The worst, despite everything, was the cap on prices that the Government of Havana decreed at the beginning of 2021. The maximum price for a cut was 25 pesos, as the local press reported in an article in which it mentioned the fines. imposed for violating regulations. “In the Los Amigos Barbershop, a leased unit, on 17th and H, the self-employed person was notified with a fine of 8,000 pesos in accordance with the provisions of Decree Law 30, for charging 50 pesos for peeling, when its established price is 25”, read the text.

David remembers that case perfectly. “A week ago a law had arrived that the cut could not exceed 25 pesos and the barbers began to protest. They spent three months harassing the barbers, that little boy who works in front of 17th and H. made a lot of noise. he was from the State, but you are paying him. I cannot allow someone to tell me how much I have to charge for my service. I can have competition and that forces me to match my price, because if I charge 100 here and that one charges 80 and has the same things as me, it is obvious that I lower it. But not that someone comes and tells me that I have to charge so much for that, “laments the barber.

“I preferred to charge less and take care of myself before they fined me 8,000 pesos and took away my license, because that’s four minimum wages, so it was a lot of work to pay for it,” says David, who recalls the failed rebellion of the barbers. “Those who worked in the state premises have a company against which they did demonstrate, but they did not solve anything.”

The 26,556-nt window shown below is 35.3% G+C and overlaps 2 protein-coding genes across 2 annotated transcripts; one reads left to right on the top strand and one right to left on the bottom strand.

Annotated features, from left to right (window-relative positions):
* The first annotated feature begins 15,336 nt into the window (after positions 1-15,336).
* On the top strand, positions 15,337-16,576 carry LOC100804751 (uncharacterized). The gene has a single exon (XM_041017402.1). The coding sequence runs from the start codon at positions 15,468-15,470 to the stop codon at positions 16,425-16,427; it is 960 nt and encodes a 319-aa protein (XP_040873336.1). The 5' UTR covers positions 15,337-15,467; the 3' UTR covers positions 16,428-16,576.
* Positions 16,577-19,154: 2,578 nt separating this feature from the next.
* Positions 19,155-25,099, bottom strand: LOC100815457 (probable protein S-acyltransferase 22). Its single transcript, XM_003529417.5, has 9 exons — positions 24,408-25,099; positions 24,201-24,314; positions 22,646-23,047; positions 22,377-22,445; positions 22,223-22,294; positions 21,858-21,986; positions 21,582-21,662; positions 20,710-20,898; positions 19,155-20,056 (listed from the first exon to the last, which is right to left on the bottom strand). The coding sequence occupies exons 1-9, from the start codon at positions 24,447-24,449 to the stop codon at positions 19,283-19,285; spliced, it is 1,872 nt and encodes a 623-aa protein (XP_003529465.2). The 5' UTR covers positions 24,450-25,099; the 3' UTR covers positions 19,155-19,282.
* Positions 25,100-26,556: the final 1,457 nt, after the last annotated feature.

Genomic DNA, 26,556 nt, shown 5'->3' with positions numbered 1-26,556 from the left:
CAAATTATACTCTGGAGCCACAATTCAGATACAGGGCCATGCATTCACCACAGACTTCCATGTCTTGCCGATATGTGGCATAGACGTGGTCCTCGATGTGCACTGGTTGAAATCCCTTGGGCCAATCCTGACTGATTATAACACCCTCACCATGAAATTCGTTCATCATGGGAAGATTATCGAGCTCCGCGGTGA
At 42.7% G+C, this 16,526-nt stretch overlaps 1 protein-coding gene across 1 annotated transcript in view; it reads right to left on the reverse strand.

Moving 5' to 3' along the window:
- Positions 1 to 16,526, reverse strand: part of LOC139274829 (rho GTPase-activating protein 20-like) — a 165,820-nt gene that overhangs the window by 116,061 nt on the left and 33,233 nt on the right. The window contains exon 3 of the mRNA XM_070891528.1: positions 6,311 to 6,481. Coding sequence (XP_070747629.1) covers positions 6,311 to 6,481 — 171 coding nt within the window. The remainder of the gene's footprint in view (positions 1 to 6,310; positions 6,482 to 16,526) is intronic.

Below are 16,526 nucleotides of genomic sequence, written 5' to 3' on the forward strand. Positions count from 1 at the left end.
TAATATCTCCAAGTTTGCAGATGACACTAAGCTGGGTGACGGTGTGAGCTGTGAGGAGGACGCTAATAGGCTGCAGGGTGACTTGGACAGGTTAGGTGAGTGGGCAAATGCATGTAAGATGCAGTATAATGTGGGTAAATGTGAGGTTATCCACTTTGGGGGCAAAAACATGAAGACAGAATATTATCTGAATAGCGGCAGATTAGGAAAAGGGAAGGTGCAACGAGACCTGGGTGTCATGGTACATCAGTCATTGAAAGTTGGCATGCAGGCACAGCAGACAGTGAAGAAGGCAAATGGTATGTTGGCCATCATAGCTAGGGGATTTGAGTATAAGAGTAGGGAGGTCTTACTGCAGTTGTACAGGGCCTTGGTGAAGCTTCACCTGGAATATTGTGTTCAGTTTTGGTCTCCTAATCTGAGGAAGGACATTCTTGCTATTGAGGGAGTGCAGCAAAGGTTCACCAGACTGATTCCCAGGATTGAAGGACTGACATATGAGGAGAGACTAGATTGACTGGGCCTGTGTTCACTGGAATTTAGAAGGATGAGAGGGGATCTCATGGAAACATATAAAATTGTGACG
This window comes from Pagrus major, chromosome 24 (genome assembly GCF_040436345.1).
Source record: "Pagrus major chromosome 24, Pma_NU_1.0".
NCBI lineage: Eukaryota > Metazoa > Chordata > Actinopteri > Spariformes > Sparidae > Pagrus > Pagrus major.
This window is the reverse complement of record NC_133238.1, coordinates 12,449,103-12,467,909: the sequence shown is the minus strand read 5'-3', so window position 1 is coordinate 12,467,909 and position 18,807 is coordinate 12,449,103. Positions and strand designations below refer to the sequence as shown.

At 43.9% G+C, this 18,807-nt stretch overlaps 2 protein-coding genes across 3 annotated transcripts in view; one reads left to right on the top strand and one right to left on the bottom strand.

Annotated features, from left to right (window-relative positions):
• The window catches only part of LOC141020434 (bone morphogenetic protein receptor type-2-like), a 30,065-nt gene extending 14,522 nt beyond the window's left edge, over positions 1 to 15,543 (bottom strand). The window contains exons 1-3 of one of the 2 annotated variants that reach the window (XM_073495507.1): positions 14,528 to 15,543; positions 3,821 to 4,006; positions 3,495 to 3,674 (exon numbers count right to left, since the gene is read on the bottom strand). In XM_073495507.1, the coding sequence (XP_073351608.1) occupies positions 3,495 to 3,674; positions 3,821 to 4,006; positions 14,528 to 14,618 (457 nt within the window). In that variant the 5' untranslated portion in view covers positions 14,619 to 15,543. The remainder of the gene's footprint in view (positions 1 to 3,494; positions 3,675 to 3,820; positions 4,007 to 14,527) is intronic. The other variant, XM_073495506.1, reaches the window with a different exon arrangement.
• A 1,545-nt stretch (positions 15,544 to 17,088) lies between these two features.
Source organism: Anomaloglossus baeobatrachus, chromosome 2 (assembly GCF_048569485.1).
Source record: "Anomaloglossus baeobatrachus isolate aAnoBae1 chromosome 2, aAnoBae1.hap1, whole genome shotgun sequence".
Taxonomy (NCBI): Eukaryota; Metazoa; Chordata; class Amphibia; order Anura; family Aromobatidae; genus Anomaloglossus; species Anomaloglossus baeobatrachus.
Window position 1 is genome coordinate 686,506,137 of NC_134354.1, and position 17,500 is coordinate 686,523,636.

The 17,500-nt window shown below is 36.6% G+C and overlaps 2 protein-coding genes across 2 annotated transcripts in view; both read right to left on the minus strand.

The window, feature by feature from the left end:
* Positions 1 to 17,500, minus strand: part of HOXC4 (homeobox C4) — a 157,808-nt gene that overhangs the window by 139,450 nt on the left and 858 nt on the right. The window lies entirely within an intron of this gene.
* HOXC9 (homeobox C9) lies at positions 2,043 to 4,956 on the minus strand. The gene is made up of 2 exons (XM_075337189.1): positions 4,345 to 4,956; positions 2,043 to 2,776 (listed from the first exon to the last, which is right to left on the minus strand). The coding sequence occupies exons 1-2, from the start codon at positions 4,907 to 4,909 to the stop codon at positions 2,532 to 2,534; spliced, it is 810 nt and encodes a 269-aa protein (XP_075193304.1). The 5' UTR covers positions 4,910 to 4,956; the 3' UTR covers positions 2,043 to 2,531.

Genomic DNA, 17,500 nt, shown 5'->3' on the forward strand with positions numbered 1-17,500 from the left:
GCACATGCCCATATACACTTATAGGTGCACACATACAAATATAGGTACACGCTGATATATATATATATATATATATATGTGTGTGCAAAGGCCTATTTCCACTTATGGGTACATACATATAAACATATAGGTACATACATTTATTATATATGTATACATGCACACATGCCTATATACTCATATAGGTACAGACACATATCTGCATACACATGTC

“It’s hard, because you lose many things, friends, family, you lose something that is part of you, but there is nothing more beautiful than living in freedom”

That combination – the impossibility of buying products to maintain his business legally, the price cap and the risk of being fined – took away his enthusiasm for his work and encouraged him to leave the island through Nicaragua.

The journey was not easy. David suffered from the fear of being discovered by the authorities of the countries he had to cross and saw a person die a few meters from him at the Rio Grande crossing that, at 29 years old, marked him very hard. But leaving was a necessity, especially since on July 11 he saw how many young people were arrested and imprisoned for dozens of years simply for protesting what they considered fair.

Now, from quiet Naples, he deals with the American bureaucracy to regularize his situation, but things are improving. “In March I had my birthday. My family had all gotten together and they took me to a huge fair, where there were gadgets and games. I went to eat a pizza with my cousin and I look back and see a policeman behind me. Of course, I I come with the idea that a guy like that, in your country, represses you,” he reflects.

He invites Cubans to reflect before following the path he took because he considers that emigration is a very personal decision, as well as risky. He tells them: “Open your eyes, see your own reality and do what you have to do to escape, you won’t regret it. It’s hard, because you lose many things, friendships, family, you lose something that is part of you, but There is nothing more beautiful than living in freedom.